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Hungarian expats dance for Ukraine

Összetartozás Hungarian Folk Dance Ensemble looks forward to raising money for displaced Ukrainians
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Összetartozäs, a Hungarian folk dance troupe, rehearses a couples' dance for Trianon 100, an evening designed to display solidarity with Ukraine. Trianon 100 takes place at the Arden Theatre on Friday, March 18. SUPPLIED/Photo

As the world watches the invasion of Ukraine with horror, a regional ethnic dance troupe is stepping up to assist. Összetartozás Hungarian Folk Dance Ensemble performs at the Arden Theatre on Friday, March 18, with all proceeds to be donated to aid and support the people of Ukraine. 

“A part of Ukraine has a lot of Hungarian people. It’s a border country. Many dancers and myself have personal connections to them. We know what is going on first-hand and we would like to send money. These people definitely need our help,” said Sandor Vörös, artistic director of Edmonton’s Csárdás Hungarian Folkdance Ensemble. 

Newly created, Összetartozás is the brainchild of Sandor Vörös. He brings together 26 Hungarian folk dancers from across Canada to perform Trianon 100. 

The one-hour dance special telescopes 150 years of Hungarian history focusing on five major events. It starts with Hungary’s 1848 Revolution and Freedom Fight followed by the disintegration of the Austro-Hungarian Empire, the 1956 Revolution against Soviet oppression, the forced migrations to other lands, resettlement, and new life.  

One of the most scarring historical events was the 1920 Treaty of Trianon immediately following the First World War. The post-war treaty removed two-thirds of Hungary’s territories, splitting them between Slovakia, Austria, Yugoslavia, and Romania. 

As part of the Hungarian diaspora, Vörös recalls his grandmother telling him that in her town, the border ran down a main street and the family could see the Serbian border 10 kilometres away. 

“It was a shock. People could only see their families through a fence. Now borders are open, but many families were separated and suffered a great deal because of the treaty.”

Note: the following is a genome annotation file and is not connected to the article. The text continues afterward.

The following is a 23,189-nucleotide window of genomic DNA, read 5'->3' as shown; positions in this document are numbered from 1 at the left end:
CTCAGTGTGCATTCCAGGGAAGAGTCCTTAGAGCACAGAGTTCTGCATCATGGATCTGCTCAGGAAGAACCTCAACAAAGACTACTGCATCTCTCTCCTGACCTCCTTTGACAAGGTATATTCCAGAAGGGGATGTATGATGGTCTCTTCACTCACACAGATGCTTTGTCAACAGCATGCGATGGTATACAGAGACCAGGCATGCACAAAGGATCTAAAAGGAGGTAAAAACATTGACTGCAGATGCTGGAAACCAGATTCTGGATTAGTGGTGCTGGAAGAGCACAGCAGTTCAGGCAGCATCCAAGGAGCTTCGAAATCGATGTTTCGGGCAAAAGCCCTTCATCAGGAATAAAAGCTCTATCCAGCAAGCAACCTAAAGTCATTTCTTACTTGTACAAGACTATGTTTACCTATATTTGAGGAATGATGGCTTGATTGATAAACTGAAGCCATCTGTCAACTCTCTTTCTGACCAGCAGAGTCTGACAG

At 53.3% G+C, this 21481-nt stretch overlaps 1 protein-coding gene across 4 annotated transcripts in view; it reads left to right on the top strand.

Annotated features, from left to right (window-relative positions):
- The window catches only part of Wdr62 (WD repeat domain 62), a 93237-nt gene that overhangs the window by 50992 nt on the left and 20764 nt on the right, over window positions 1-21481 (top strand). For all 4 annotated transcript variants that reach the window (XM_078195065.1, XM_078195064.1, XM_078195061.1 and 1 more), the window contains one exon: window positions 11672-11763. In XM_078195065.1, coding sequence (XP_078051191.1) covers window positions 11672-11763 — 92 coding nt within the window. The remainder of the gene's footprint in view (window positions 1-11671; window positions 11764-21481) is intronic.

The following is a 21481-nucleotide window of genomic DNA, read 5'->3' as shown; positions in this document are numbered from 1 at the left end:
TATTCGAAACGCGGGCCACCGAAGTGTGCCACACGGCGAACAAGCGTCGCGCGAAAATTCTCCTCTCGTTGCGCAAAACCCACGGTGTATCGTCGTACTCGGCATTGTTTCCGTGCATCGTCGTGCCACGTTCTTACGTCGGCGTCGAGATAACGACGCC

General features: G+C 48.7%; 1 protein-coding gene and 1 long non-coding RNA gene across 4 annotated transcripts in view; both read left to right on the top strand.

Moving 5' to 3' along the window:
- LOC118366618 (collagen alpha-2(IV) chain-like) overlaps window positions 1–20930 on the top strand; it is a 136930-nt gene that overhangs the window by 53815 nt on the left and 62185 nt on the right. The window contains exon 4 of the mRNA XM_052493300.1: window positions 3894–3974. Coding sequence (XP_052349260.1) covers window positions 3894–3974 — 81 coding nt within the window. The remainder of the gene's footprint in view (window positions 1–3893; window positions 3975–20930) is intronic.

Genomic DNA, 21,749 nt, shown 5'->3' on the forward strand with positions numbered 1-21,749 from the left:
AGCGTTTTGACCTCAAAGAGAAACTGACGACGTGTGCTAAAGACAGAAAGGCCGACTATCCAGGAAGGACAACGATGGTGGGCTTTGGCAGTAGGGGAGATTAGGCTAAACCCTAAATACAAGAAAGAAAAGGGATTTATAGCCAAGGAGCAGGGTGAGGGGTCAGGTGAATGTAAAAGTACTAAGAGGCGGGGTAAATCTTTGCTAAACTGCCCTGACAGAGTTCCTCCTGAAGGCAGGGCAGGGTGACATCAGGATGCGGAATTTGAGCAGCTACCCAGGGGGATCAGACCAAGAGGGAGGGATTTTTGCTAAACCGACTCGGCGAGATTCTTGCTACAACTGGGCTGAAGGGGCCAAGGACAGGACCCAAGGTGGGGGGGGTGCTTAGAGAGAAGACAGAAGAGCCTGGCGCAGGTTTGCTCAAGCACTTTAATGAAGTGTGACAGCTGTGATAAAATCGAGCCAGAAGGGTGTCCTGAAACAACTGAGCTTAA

Several years ago, the Hungarian National Assembly marked 2020 as the Year of National Unity. In the spirit of international togetherness, Hungarian dance troupes from across Canada joined forces to present a composition involving dance, music, and poetry, said Vörös. 

He hired Budapest choreographers Ignac Kadar and Anett Nagypal, a couple whose choreography, teaching workshops, dance camps, and festival works are well known throughout the Hungarian dance circuit. 

The duo blended a variety of graceful moves with dazzling, high-energy steps. Representing various regions in Hungary, the choreography combines circle dances, courting dances, jumping dances, men’s solo dances, and freestyle dances. 

Összetartozás began practicing for a national tour in February 2020. But their hopes were dashed in March when all theatres across the country went dark due to COVID. With the pandemic hopefully in the rear-view mirror, Vörös is resurrecting Összetartozás to complete the original national tour. 

This time, the performance is not only an entertaining reflection of one country’s past, it is also a call to assist Ukraine while it undergoes bombardment as 1.5 million plus refugees seek safety in neighbouring countries. 

As of Monday, March 7, more than 104,000 refugees had arrived in Hungary. The United Nations predicts that 250,000 refugees will arrive in Hungary by the end of the war. 

Close to 400,000,00 Hungarian florints ($1,408,099 Cdn) have been raised. Proceeds from the dance will be donated to Hungary’s Jónak lenni jó, a support organization, with a name that means, “to be good is good.” 

Doors open at 6 p.m. Dance starts at 7 p.m. Tickets are $25 and can be purchased at the Arden box office at 780-459-1542 or online at

Anna Borowiecki

About the Author: Anna Borowiecki

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